Another valued piece of information for prospective home buyers and sellers is home value estimates. Redfin has one. Awesome. But so does Zillow, which is the top site for home price estimates. But so does Realtor.com, RE/MAX, Chase Bank, ZipRealty and HomeLight, according to just the first page of a Bing search for “What’s my home worth?”. Again, the data to make the estimate is freely available, so all one needs to add is a home valuation algorithm, which apparently isn’t that hard to do.
Again, no apparent moat here.
A technology moat?
Modern moats are generally tech-related. So, I reviewed Redfin’s first-quarter earnings conference call for special technology the company is applying. The best I could find was:
“We were the first to upgrade our website to promote Matterport 3-dimensional scans of homes on April 2. From February to April, new listings with these scans had increased fourfold. And we were the first to offer self-service tours to homes listed by our brokerage but owned by our customers on April 23. Being able to open the door of a vacant listing on your own with just an iPhone is crucial for buyers who are wary of being in a home with an agent or anyone else outside their family.”
Matterport is an independent company in the business of selling its scans to one and all. Get your own scan demo here. Any of Redfin’s 86,000 competitors can and will do the same. Second, a door opening app? Read this article from PC Magazine: The Best Smart Locks for 2020. Again, you have access to the same technology.
Sorry, no visible moat.
A technology investment moat?
Last year, Redfin spent $70 million on technology and development, a number that has been steadily increasing. Is this spending unusual in the realtor space? I collected a bunch of stories about real estate tech companies from industry trade mag HousingWire over a recent span of ten days. You tell me – is Redfin really that special?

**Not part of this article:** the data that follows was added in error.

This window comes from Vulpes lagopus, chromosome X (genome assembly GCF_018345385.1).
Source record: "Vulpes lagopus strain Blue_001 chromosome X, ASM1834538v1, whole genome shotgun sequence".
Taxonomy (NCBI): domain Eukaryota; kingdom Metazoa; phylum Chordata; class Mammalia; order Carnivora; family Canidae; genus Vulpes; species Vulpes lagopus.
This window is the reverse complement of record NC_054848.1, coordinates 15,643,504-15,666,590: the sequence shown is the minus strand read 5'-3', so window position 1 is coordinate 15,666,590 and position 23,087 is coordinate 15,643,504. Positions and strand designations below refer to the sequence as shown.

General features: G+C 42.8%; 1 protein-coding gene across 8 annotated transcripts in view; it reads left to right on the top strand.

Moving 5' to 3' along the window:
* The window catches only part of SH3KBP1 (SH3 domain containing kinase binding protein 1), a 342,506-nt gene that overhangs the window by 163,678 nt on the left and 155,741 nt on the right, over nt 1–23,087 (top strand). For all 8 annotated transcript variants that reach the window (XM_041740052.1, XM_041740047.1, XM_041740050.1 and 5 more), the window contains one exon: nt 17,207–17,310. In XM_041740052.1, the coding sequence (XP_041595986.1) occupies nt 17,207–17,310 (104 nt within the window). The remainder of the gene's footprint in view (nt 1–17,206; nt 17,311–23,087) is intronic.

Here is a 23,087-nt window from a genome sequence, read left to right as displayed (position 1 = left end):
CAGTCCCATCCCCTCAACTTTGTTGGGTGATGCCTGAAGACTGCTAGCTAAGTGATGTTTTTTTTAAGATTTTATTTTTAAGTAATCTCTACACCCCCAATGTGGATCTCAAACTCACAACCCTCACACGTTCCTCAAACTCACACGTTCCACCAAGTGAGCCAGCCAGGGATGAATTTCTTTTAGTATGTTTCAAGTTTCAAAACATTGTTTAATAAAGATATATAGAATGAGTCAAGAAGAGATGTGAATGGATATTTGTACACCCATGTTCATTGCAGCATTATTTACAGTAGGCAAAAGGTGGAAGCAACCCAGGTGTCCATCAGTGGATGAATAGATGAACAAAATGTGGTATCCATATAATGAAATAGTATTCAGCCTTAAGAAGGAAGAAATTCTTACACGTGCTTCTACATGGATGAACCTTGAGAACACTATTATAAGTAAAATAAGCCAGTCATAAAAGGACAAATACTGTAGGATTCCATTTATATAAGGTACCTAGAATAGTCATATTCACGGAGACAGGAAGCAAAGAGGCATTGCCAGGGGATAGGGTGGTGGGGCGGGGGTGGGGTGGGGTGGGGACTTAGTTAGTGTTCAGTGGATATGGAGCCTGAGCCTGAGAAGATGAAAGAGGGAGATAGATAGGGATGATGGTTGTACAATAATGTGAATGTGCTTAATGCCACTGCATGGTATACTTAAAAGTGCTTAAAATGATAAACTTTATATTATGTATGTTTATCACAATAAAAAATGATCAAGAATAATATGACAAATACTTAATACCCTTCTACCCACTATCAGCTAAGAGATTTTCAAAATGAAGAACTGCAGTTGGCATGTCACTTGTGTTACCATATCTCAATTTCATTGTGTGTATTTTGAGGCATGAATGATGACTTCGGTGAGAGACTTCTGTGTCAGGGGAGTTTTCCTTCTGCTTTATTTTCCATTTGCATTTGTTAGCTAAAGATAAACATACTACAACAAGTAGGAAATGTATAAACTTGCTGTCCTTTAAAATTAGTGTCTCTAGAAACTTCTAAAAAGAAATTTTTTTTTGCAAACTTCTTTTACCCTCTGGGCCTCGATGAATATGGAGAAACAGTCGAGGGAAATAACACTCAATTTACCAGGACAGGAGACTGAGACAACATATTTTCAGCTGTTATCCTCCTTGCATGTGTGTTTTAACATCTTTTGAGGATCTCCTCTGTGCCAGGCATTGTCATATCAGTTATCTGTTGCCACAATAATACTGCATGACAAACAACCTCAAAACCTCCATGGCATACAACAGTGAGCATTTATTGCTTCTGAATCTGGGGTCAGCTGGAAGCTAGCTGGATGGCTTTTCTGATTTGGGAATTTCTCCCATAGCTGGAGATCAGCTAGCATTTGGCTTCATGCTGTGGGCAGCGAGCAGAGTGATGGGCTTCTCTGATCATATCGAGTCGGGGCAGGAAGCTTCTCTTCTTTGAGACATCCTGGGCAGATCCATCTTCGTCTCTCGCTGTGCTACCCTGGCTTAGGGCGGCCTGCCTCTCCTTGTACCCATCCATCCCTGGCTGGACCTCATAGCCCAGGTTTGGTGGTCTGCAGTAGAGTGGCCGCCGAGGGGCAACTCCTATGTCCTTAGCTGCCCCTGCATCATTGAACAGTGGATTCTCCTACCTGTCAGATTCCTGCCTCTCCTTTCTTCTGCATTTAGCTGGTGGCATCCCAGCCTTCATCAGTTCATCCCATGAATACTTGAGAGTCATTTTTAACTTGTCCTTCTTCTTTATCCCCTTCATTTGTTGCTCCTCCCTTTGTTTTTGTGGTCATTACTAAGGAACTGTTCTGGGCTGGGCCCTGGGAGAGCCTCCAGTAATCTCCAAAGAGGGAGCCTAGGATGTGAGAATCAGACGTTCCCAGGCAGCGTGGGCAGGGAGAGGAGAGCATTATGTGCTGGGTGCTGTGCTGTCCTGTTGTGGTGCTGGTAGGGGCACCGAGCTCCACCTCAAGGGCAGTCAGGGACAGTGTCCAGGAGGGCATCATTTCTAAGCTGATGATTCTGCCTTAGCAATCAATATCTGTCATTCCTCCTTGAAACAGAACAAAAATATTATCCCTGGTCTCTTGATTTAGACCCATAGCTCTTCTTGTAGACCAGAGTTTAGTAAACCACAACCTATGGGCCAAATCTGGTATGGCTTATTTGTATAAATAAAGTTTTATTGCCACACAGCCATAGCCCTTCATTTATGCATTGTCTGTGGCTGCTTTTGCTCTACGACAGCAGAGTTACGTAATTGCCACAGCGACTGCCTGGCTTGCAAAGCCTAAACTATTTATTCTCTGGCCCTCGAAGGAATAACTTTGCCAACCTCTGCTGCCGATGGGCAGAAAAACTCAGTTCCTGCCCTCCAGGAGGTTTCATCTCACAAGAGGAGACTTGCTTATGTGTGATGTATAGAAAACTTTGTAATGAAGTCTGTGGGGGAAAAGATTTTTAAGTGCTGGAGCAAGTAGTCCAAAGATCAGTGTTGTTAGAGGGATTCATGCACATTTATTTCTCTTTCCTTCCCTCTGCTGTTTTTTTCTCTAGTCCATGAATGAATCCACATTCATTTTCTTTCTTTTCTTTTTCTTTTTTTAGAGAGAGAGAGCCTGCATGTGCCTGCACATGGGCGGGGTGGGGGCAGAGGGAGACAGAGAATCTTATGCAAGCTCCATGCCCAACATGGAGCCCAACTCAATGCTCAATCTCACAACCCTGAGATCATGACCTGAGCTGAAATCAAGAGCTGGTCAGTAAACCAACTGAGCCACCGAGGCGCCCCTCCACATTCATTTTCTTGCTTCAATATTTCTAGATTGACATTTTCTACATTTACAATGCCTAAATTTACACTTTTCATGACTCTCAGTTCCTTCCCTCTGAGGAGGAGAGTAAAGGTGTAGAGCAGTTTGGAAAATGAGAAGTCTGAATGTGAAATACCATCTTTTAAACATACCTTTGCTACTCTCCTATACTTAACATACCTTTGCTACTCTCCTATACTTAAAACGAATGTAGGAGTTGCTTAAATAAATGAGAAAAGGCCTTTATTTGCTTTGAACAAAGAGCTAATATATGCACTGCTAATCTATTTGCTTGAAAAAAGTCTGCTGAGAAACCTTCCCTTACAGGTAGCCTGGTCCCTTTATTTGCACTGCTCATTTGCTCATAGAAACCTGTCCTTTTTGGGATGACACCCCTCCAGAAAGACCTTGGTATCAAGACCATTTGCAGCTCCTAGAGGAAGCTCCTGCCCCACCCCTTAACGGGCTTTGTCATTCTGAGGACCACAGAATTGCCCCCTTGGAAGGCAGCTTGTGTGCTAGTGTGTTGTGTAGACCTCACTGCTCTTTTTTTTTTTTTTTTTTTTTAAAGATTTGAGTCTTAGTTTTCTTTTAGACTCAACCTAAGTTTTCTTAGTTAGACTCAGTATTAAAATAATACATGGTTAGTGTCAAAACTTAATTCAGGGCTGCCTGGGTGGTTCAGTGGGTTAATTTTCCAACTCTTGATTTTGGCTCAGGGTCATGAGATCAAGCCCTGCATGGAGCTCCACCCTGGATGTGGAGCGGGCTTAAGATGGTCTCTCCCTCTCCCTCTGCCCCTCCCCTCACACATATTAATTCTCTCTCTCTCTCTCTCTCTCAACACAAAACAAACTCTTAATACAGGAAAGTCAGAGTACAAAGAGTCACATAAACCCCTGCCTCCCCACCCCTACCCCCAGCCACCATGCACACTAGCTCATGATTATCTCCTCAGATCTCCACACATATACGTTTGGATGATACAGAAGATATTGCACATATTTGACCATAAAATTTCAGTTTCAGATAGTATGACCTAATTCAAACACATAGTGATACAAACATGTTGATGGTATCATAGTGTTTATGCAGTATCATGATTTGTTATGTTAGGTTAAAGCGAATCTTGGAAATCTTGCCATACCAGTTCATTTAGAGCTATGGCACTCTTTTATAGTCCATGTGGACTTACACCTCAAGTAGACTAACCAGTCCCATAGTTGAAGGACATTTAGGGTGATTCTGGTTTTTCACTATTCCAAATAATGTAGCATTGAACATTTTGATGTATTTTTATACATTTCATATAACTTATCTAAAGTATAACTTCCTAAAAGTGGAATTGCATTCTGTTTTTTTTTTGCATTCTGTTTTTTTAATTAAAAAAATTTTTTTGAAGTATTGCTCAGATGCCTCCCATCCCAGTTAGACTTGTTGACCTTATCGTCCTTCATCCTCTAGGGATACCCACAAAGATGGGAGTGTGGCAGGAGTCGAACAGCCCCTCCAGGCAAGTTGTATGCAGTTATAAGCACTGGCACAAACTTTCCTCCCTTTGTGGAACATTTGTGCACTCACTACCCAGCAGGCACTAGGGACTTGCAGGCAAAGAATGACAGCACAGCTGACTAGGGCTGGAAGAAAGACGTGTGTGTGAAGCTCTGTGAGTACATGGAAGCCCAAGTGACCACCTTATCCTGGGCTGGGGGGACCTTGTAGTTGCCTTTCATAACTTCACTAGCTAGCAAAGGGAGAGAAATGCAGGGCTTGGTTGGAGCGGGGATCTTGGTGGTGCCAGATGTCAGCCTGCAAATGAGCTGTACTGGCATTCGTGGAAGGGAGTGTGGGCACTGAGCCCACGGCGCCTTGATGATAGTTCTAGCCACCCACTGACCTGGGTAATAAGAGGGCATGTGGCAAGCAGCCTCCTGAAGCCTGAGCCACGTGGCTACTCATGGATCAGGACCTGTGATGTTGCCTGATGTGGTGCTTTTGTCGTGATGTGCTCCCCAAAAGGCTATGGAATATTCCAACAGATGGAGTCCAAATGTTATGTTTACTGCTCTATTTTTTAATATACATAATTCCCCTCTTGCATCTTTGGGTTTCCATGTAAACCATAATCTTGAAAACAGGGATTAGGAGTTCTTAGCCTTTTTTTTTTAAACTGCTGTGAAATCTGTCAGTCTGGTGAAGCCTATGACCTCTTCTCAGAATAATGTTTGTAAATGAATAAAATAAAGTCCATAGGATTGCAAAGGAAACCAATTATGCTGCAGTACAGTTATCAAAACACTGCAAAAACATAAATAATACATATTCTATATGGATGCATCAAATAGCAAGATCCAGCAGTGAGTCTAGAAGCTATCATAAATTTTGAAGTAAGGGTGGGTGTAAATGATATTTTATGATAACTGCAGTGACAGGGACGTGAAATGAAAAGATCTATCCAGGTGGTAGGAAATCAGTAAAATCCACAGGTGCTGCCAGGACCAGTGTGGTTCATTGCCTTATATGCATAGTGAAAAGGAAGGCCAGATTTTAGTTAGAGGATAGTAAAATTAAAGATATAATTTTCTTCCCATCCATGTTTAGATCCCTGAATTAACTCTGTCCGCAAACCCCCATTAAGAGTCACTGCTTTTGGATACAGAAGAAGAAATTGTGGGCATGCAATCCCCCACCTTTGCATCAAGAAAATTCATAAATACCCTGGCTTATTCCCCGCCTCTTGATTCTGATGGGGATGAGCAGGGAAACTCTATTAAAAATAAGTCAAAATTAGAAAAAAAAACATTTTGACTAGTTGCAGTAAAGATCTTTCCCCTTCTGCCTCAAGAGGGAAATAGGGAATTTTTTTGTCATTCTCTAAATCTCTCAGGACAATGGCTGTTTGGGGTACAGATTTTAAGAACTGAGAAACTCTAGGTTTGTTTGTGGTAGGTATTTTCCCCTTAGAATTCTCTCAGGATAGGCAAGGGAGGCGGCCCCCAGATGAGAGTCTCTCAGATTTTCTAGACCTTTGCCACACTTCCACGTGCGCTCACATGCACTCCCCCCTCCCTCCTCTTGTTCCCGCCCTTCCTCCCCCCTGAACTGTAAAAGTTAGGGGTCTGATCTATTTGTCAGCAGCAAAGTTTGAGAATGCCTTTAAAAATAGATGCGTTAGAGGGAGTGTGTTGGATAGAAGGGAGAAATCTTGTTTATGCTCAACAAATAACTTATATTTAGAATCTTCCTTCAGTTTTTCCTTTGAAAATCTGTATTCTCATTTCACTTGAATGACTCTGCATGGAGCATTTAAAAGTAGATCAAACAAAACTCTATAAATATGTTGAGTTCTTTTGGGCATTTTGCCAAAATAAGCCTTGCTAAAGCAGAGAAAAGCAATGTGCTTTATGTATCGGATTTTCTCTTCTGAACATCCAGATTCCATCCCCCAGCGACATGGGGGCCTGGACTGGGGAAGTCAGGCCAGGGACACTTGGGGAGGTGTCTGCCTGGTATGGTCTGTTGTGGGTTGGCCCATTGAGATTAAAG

“Real estate tech startup OJO Labs announced Tuesday the close of a $63 million funding round and the acquisition of Movoto, a residential real estate search site… Currently, OJO Lab’s AI bot answers questions for potential home buyers and sellers when they are in that “in between” phase… The company goes on to help connect people with agents and service professionals to take them to the next level. Berkowitz said Movoto’s ability to optimize search based on consumer behavior and engagement has enabled it ‘to compete with three massive, publicly traded companies while steadily gaining market share since 2018.’” (June 25)
“Wells Fargo led a $42 million investment round for Mynd Property Management… Mynd manages about 7,500 homes for real estate investors in 16 markets. The company charges mom-and-pop investors a fee to lease units – often remotely, via self-guided tours – and arrange for repairs when needed after diagnosing problems through a video call.” (June 25)
“Since stay-at-home orders and self-quarantines began in March, more businesses have moved to digital solutions and that’s been particularly true for parts of the real estate transaction. A survey from Qualia revealed that there was a nearly 40% surge in remote online notarization from April through May. (June 24)
“It’s Not Rocket Science: Two Lenders Share How Easy Digital Closing Implementation Can Be.” (June 23)
“HousingWire’s Mortgage Tech Virtual Demo Day is designed specifically to help mortgage industry decision makers identify the technology solutions they need to operate efficiently and securely. In a half-day format, technology companies will demo their platforms and answer questions.” (June 16)
Summing up: An even better sell
I return to my original thesis in my last post. I’ve presented evidence that Redfin has no obvious moat. Its market share growth is based on cutting real estate commissions to unprofitable levels. Yet, many investors want to believe differently.
I reiterate my short recommendation.
Disclosure: I am/we are short RDFN. I wrote this article myself, and it expresses my own opinions. I am not receiving compensation for it (other than from Seeking Alpha). I have no business relationship with any company whose stock is mentioned in this article.
Additional disclosure: I briefly mention that I own Farmer Mac (AGM)